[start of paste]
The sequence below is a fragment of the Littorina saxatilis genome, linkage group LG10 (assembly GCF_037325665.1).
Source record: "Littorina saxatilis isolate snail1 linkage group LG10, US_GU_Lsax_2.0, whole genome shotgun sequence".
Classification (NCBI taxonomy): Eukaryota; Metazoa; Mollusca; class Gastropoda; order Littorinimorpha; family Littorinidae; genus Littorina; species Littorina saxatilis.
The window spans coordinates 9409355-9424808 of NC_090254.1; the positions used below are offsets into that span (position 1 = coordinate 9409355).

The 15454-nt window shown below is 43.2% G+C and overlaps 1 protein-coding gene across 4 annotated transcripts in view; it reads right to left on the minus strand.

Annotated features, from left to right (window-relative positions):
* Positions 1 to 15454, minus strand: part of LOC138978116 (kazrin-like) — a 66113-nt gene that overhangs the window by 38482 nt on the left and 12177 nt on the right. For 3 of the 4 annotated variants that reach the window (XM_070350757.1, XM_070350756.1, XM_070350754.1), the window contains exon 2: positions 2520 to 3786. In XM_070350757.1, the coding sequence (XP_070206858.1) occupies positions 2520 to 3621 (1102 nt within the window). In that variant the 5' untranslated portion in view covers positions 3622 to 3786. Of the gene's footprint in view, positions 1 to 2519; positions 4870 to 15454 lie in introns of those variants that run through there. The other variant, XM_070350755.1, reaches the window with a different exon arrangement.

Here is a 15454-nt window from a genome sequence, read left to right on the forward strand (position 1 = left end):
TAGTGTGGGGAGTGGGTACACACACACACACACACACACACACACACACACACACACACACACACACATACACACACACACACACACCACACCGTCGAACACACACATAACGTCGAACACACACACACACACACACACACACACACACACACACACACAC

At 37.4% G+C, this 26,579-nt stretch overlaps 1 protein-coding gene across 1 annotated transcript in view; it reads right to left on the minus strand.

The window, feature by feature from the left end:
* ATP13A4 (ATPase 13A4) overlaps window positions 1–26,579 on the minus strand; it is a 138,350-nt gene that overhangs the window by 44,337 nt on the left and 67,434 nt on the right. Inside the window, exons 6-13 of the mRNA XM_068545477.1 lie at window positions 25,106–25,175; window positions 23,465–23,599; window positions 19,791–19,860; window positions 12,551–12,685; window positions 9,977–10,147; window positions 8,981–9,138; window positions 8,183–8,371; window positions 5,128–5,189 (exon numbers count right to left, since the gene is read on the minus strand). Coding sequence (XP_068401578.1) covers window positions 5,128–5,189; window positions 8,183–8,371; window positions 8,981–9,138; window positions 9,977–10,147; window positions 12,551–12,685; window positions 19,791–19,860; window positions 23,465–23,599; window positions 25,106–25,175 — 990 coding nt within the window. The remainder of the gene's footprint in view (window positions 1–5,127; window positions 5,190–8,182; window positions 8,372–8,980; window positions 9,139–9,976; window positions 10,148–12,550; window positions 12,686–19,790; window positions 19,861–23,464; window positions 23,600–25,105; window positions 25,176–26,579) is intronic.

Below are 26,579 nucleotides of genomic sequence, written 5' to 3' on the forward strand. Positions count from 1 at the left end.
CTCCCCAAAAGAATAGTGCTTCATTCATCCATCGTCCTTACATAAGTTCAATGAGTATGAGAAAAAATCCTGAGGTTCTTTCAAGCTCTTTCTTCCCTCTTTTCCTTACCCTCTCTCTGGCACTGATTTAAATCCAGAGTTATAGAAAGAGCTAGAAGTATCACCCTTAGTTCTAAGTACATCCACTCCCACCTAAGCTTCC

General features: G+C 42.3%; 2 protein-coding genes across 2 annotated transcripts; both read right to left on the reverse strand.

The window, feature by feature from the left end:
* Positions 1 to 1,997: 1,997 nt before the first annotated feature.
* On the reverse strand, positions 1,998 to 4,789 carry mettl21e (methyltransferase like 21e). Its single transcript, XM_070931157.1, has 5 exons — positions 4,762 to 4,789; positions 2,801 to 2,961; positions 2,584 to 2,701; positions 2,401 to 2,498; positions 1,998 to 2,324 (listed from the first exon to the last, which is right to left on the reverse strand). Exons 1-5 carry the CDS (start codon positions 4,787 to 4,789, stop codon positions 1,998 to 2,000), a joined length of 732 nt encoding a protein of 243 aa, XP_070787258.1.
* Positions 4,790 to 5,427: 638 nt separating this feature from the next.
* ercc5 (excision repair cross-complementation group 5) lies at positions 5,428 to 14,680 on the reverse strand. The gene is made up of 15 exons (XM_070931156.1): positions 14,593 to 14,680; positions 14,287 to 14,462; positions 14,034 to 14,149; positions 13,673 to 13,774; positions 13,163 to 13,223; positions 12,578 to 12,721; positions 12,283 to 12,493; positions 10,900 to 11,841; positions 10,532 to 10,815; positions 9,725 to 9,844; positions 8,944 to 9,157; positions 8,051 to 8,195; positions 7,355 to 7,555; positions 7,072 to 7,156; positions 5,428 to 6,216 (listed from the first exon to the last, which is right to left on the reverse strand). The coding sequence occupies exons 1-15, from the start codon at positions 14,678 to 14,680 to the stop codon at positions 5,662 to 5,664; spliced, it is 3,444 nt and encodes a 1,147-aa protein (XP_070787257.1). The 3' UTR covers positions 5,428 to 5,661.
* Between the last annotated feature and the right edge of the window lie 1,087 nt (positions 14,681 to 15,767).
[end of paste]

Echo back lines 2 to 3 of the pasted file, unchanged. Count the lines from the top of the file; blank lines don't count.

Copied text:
Source record: "Littorina saxatilis isolate snail1 linkage group LG10, US_GU_Lsax_2.0, whole genome shotgun sequence".
Classification (NCBI taxonomy): Eukaryota; Metazoa; Mollusca; class Gastropoda; order Littorinimorpha; family Littorinidae; genus Littorina; species Littorina saxatilis.